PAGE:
University of Leicester

Reference centre

Logo of IGB at University of Leicester

University of Leicester
School of Education
21, University Road
Leicester LE1 7RF

Contact person

Professor Tina Jarvis
University of Leicester
21, University Road
Leicester LE1 7RF

Phone: +44 1162523659

E-mail: Please enable JavaScript to reveal the Email address

University of Leicester - short overview

The University of Leicester School of Education offers an extensive programme of education and training for prospective and experienced teachers. It has two vibrant and successful primary and secondary Postgraduate Certificate of Education Programmes for trainee teachers which are in high demand. The main centre for the Regional Science Learning Centre East Midlands is also based here. The Science Centre provides over 1000 days’ training per year for primary and secondary teachers as well as technicians and other support staff. This Centre was a very active participant in the EU Pollen & Seed Cities for Science A Community approach for sustainable growth of science education in Europe.

The University’s teacher education is

  • Based on research
  • Uses a constructivist inquiry-based science education approach
  • Practical with high levels of pupil participation
  • Uses strong links with schools
  • Includes liaison with science centres, museums and industry eg UK National Space Centre

Training sessions are developed to cater for the needs of the teachers attending. Teachers are shown and try out a wide variety of pupils’ investigations so that they develop understanding of background scientific concepts. Teachers are helped to adapt activities to cater for the age and ability of their pupils. Innovation and creativity is encouraged.

Activities within the Fibonacci project

Approximately 25 local teachers and their classes will work with the Leicester Reference Centre. Teachers will be chosen because they already have expertise in IBSE and /or mathematics. They will trial new material, particularly exploring ways of relating mathematics and science, in their classes.

We will set out to explore how to

  • Explore creative practical approaches to link mathematics and science & other subjects such as literacy, history, geography etc.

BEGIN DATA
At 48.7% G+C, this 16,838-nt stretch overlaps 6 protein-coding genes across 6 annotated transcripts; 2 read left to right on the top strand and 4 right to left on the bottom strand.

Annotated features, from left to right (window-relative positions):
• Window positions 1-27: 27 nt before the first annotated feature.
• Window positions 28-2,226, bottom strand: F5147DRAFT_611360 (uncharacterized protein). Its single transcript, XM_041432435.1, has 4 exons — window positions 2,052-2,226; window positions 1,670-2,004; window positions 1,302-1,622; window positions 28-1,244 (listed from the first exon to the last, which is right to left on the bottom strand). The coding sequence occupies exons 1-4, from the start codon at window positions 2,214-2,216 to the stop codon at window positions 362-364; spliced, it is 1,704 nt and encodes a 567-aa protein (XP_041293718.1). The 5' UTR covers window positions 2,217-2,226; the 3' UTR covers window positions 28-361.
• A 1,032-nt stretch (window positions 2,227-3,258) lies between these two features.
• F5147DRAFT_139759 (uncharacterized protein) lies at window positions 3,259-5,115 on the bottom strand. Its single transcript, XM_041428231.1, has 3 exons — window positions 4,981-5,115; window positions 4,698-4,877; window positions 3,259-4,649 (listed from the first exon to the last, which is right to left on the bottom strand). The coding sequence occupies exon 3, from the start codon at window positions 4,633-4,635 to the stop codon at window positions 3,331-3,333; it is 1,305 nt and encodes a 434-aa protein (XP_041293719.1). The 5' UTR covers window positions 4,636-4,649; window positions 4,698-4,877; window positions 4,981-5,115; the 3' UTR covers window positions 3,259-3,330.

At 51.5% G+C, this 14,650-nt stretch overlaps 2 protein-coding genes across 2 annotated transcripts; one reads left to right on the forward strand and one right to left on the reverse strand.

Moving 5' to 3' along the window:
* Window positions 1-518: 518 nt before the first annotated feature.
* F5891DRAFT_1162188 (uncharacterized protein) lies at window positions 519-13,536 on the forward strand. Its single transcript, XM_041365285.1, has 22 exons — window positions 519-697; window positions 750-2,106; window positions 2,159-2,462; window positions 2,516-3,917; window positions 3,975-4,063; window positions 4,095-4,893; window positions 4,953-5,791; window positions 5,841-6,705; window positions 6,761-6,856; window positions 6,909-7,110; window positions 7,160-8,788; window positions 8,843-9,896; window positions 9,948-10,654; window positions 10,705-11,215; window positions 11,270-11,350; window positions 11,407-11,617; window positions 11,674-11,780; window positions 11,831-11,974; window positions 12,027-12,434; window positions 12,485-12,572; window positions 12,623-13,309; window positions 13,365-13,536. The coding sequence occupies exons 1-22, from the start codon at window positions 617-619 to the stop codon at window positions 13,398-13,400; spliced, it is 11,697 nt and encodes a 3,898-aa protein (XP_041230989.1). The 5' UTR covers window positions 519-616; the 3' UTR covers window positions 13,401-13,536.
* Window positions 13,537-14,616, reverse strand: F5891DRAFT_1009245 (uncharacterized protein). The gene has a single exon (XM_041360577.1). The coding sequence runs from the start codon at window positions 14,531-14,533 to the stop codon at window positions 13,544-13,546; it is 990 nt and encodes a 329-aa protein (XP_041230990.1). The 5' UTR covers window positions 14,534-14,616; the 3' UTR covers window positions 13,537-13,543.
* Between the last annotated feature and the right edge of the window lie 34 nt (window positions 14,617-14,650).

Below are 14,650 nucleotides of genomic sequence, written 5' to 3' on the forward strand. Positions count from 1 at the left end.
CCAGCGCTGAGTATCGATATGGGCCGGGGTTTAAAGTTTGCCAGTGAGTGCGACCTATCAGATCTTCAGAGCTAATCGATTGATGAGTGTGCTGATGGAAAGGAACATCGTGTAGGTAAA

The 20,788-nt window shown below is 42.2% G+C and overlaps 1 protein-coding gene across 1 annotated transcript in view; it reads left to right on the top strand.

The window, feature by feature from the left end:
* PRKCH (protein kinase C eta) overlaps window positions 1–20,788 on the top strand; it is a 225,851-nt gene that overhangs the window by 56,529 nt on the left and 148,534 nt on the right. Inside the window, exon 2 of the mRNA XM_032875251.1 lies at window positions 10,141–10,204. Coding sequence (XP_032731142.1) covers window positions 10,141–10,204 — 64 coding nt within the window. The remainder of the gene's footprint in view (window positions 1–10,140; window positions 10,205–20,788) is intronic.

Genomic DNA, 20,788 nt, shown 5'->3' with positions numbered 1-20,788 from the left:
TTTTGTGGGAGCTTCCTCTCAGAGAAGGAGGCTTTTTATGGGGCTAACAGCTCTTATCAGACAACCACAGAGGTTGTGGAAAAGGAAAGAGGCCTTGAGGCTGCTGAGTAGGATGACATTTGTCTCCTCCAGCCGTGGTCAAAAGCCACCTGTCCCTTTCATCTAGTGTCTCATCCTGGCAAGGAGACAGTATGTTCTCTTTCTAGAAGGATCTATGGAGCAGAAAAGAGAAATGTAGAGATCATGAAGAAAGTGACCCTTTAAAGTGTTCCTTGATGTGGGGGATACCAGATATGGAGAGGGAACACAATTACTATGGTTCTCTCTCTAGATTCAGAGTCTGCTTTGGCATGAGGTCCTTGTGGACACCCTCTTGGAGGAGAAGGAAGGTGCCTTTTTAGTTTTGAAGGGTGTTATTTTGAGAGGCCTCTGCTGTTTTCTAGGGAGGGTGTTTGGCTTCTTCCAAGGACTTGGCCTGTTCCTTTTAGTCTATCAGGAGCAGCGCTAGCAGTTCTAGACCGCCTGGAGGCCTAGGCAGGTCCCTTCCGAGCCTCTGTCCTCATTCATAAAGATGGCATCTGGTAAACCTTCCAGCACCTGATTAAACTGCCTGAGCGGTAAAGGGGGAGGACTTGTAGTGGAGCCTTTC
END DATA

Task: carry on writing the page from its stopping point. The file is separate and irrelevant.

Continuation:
• Plan progression and continuity of concepts and skills within a cross-curricular approach
  • Identify and assess learning objectives of science topics to match them with pupils’ skill and cognitive development in other subjects.
  • Promote transfer from primary to secondary education where secondary science teachers give subject expertise and primary teachers give pedagogical knowledge of making literacy links and using realistic contexts for science.

Other related projects

We have been exploring factors that make good in-service education for many years. In 1999-2000 a two-year in-service programme provided 70 teachers and 2000 pupils with IBSME training in Leicester City. Pollen and Fibonacci continue this established tradition.

100 teachers participated in the Pollen Project which developed IBSME with the additional focus of cross-curricular studies in a community context. Links have been made to: literacy, sport, art, history, geography, mathematics and religious education.

Some Pollen schools are now able to host and demonstrate the innovative investigative science to EU visitors. In England all primary teachers teach science and are expected to develop investigative skills. Classrooms are relatively well equipped with science and mathematical equipment. Computers and electronic equipments, such as cameras and microscopes, are used. Data logging is used to support investigations. (Kit boxes are not needed.) The majority of schools in Leicester have high numbers of non-Caucasian children who speak many languages other than English.